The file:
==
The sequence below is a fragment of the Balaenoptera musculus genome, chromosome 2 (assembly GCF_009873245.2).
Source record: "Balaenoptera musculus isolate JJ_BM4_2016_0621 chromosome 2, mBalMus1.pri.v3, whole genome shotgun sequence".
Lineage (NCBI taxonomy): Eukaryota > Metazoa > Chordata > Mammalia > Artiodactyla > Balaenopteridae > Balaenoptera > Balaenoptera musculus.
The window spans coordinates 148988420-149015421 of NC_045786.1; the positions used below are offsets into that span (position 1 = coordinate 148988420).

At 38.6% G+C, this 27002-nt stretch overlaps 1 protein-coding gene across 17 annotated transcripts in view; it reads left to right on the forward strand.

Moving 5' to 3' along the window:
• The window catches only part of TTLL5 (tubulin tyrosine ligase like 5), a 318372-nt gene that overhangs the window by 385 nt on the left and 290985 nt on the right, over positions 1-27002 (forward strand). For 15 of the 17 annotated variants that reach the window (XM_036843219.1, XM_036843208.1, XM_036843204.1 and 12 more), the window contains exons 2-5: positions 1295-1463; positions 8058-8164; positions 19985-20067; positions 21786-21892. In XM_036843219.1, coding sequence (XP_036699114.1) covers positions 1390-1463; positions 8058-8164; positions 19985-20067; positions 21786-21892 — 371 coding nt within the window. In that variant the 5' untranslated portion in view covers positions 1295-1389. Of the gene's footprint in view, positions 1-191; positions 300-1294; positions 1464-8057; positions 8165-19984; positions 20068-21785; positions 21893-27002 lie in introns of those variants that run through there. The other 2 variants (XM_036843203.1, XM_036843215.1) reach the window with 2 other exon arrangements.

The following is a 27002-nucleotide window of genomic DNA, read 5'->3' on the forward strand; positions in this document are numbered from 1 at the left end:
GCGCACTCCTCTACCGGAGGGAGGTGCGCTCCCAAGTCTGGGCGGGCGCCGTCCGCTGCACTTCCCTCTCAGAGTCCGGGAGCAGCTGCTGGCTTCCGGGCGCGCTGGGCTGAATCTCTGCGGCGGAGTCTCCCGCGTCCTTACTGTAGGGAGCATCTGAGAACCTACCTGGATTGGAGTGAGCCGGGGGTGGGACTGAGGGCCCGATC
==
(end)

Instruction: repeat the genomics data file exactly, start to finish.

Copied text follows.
The sequence below is a fragment of the Balaenoptera musculus genome, chromosome 2 (assembly GCF_009873245.2).
Source record: "Balaenoptera musculus isolate JJ_BM4_2016_0621 chromosome 2, mBalMus1.pri.v3, whole genome shotgun sequence".
Lineage (NCBI taxonomy): Eukaryota > Metazoa > Chordata > Mammalia > Artiodactyla > Balaenopteridae > Balaenoptera > Balaenoptera musculus.
The window spans coordinates 148988420-149015421 of NC_045786.1; the positions used below are offsets into that span (position 1 = coordinate 148988420).

At 38.6% G+C, this 27002-nt stretch overlaps 1 protein-coding gene across 17 annotated transcripts in view; it reads left to right on the forward strand.

Moving 5' to 3' along the window:
• The window catches only part of TTLL5 (tubulin tyrosine ligase like 5), a 318372-nt gene that overhangs the window by 385 nt on the left and 290985 nt on the right, over positions 1-27002 (forward strand). For 15 of the 17 annotated variants that reach the window (XM_036843219.1, XM_036843208.1, XM_036843204.1 and 12 more), the window contains exons 2-5: positions 1295-1463; positions 8058-8164; positions 19985-20067; positions 21786-21892. In XM_036843219.1, coding sequence (XP_036699114.1) covers positions 1390-1463; positions 8058-8164; positions 19985-20067; positions 21786-21892 — 371 coding nt within the window. In that variant the 5' untranslated portion in view covers positions 1295-1389. Of the gene's footprint in view, positions 1-191; positions 300-1294; positions 1464-8057; positions 8165-19984; positions 20068-21785; positions 21893-27002 lie in introns of those variants that run through there. The other 2 variants (XM_036843203.1, XM_036843215.1) reach the window with 2 other exon arrangements.

The following is a 27002-nucleotide window of genomic DNA, read 5'->3' on the forward strand; positions in this document are numbered from 1 at the left end:
GCGCACTCCTCTACCGGAGGGAGGTGCGCTCCCAAGTCTGGGCGGGCGCCGTCCGCTGCACTTCCCTCTCAGAGTCCGGGAGCAGCTGCTGGCTTCCGGGCGCGCTGGGCTGAATCTCTGCGGCGGAGTCTCCCGCGTCCTTACTGTAGGGAGCATCTGAGAACCTACCTGGATTGGAGTGAGCCGGGGGTGGGACTGAGGGCCCGATC